HTML5 or Flash ?

[note: first published at "eLearning Development Tech Thoughts" blog on 7/3/12.]

Ok. I'll admit, right up front, that I'm not going to take sides on this one.  I've been a long-time developer using both HTML-based and Flash-based solutions. I'm quite comfortable using either technology to get the job done.

To use a mechanical analogy: Say you hand me either a pair of needle-nose pliers OR a pair of lineman's (or "combination") pliers. These are certainly different tools and have different functions...but, I can sure squeeze/pinch/etc. the heck out of something with either one. The same can be said for HTML5 or Flash; each have their own specific set of advantages, but both come in quite handy, when it comes to getting the job done, especially from a software solutions perspective.

A recent blog article on further discusses HTML5 and Flash's differences, but supports the above idea that either/both technologies work well. The article goes on to discuss "HTML5 in Learning Solutions" and highlights some advantages. Namely, Semantics, Multimedia, Graphics, Device access, and Offline Storage. I'd suggest viewing the article at to get the full description behind these.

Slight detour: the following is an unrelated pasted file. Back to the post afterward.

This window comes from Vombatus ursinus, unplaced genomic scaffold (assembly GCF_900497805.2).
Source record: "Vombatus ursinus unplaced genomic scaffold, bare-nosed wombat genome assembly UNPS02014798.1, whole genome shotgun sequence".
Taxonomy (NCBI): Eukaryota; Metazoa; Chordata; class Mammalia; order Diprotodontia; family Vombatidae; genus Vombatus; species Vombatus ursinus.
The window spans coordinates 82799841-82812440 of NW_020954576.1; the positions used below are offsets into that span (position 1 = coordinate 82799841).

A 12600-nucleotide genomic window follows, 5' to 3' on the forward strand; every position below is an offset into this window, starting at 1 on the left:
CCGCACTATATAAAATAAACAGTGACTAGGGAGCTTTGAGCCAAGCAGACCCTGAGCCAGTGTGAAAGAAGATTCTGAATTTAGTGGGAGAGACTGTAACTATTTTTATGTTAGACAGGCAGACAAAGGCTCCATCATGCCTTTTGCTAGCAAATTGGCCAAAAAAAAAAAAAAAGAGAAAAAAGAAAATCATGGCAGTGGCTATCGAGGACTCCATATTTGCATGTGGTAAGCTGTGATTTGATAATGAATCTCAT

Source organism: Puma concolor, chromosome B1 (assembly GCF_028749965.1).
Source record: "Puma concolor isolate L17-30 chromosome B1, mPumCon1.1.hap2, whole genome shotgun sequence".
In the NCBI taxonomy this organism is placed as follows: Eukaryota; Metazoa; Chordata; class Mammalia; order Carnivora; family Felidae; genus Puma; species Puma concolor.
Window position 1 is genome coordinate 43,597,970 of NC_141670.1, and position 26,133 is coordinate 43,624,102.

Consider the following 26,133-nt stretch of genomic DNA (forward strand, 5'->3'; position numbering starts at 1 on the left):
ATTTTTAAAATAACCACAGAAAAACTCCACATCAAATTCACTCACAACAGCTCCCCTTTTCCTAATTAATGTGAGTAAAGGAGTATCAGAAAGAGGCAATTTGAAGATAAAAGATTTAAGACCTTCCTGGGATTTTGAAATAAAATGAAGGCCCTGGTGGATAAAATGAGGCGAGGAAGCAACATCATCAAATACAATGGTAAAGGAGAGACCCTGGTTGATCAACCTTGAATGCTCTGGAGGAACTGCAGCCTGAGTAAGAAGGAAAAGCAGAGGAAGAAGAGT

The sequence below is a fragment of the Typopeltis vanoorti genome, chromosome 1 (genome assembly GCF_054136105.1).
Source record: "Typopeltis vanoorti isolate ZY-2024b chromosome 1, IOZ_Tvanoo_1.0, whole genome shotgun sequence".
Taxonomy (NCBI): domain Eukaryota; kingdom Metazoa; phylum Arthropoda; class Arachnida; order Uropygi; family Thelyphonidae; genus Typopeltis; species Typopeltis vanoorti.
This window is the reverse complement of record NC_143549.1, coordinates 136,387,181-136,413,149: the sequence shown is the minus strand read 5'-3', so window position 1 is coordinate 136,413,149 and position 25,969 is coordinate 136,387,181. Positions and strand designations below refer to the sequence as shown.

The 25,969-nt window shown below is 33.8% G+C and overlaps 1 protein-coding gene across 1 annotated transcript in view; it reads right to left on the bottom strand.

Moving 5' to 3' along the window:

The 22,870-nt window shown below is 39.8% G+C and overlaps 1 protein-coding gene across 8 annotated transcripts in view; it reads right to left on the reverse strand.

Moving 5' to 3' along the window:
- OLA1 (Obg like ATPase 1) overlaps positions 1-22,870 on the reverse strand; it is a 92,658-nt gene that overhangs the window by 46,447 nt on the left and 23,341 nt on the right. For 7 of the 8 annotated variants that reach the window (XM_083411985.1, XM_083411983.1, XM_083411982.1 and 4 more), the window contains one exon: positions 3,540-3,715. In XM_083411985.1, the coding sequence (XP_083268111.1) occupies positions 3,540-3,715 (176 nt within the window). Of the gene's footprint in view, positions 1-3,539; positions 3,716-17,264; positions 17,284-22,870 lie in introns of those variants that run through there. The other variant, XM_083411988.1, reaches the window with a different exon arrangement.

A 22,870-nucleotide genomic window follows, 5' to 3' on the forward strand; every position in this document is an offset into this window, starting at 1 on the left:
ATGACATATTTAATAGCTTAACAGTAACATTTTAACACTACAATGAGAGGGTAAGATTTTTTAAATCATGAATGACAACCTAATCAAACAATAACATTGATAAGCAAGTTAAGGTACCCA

One part of the article stands out to me, which I will quote here:

HTML5 in Learning Solutions: Collaborative Learning
There is yet another aspect to the learning equation and how HTML5 can play a role that is quite distinct in the world of learning solutions, with respect to social collaboration. Just about everyone is familiar with social networks these days and the benefits of staying connected in the personal and professional world. HTML5 makes it easy to build solutions around collaboration among a group of experts and learners. Collaboration in the online world is so powerful that it can change the way everything works.
I agree with much of this. Thinking towards social media, such as Facebook, Twitter, Instagram, and/or other, it becomes clear that we developers need to plan for implementation of these technologies, not matter what platform for which we are creating content. Take the JSFiddle example below, showing how easy it is to grab Tweets using jQuery. Click the 'Result' button to run the simple script.

 Of course, this is a rudimentary example, but think of the possibilities implementing the social aspect for our clients, as we deploy to desktop units or even mobile devices, using HTML5.  Certainly, I am not taking sides here - I will continue to use both Flash and/or HTML5 where needed...however, I use the example above to remind us, as developers, that we can continue to think past our current technological reach.

For now, we'll see how the comparison between the two solutions work out. I'd wager that both will be around for quite some time, for us to all argue over, even if one dies on the vine. (...I mean, there are still developers out there programming in Authorware, right?)